Note that redirects can really be a problem—particularly an SEO problem—if not done properly. So you may want to talk to a full-fledged developer if you’re going to be redirecting a live site that you care about.
l33t hack: Use
.htaccess redirect rules instead. Your WordPress install will have a
.htaccess file at the root of the install, and manually doing the redirects from there makes you absolutely sure what you’re doing.
.htaccess syntax is pretty obscure—it’s a set of commands directly to the Apache server running WordPress—but can be learned with a couple of good tutorials and some Googling.
What it’s for: Opening an SSH (“secure shell”) connection gives you direct command-line access to your hosting account. This is a prerequisite for many of the most technical jobs that WordPress developers do, like configuring virtual development environments or interacting with Git version control.
Basically, if you run into a WordPress tutorial that casually begins with “In the command line,…” without telling you what the hell that means, your first step can be to SSH into your server.
Like the FTP account manager, you’ll use this dialog to create an SSH account with the credentials (a public/private key pair) you can use to SSH in with third-party software, like (if you’re on Windows) PuTTY, or like the Mac terminal app.
l33t hack: If you’re using this, you’re pretty l33t already. Bonus points if you call me up and explain how to set up a new SSH connection in SiteGround. I thought I’d do it as part of the research for this post and it’s completely failing to work; and their PuTTY walkthrough omits just enough crucial information to be unusable. Or if you’re really l33t, buy a Mac, and sell me your old one.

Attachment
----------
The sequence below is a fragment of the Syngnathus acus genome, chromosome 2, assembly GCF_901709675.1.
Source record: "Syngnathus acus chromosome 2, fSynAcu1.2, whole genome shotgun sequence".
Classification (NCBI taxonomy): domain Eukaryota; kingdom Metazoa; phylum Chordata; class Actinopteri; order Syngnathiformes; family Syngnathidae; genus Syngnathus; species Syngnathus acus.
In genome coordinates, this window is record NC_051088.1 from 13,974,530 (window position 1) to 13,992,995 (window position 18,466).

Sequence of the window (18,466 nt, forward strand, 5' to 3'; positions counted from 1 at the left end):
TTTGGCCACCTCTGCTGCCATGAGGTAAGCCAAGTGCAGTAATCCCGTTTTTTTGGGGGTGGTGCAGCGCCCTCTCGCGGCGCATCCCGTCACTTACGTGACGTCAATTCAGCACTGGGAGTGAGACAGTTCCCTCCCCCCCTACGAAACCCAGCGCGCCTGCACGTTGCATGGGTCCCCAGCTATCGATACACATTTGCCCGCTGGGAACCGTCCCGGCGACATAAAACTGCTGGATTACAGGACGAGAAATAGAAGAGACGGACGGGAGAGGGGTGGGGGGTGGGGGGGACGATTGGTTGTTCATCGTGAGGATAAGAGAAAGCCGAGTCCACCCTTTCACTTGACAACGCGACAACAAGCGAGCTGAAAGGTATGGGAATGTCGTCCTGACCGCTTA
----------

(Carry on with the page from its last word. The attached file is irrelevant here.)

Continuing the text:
MySQL Databases and MySQL DB Wizard
What they’re for: As we explained last week, Every WordPress site stores much of its data—like post contents, permalinks, and post metadata—in a set of tables in a MySQL database.
These databases have to be created manually; there’s no WordPress script to do it. The easiest way in a cPanel environment is using the “MySQL DB Wizard.” This will guide you through creating a database with a particular name that you choose, and a single user of that database who should have full permissions to view and change its contents. See the WordPress Codex for a good thorough tutorial on this piece of setting up a WordPress install. Here’s a decent video tutorial as well.
Less commonly used is the “MySQL Databases” utility, which lets you manage databases in more detail: create or delete databases and users, edit user permissions to particular databases, or add and remove users from databases. You might want to use this utility if you wanted to scrap a WordPress database entirely—say, if you were taking a site permanently offline and its database contained sensitive information.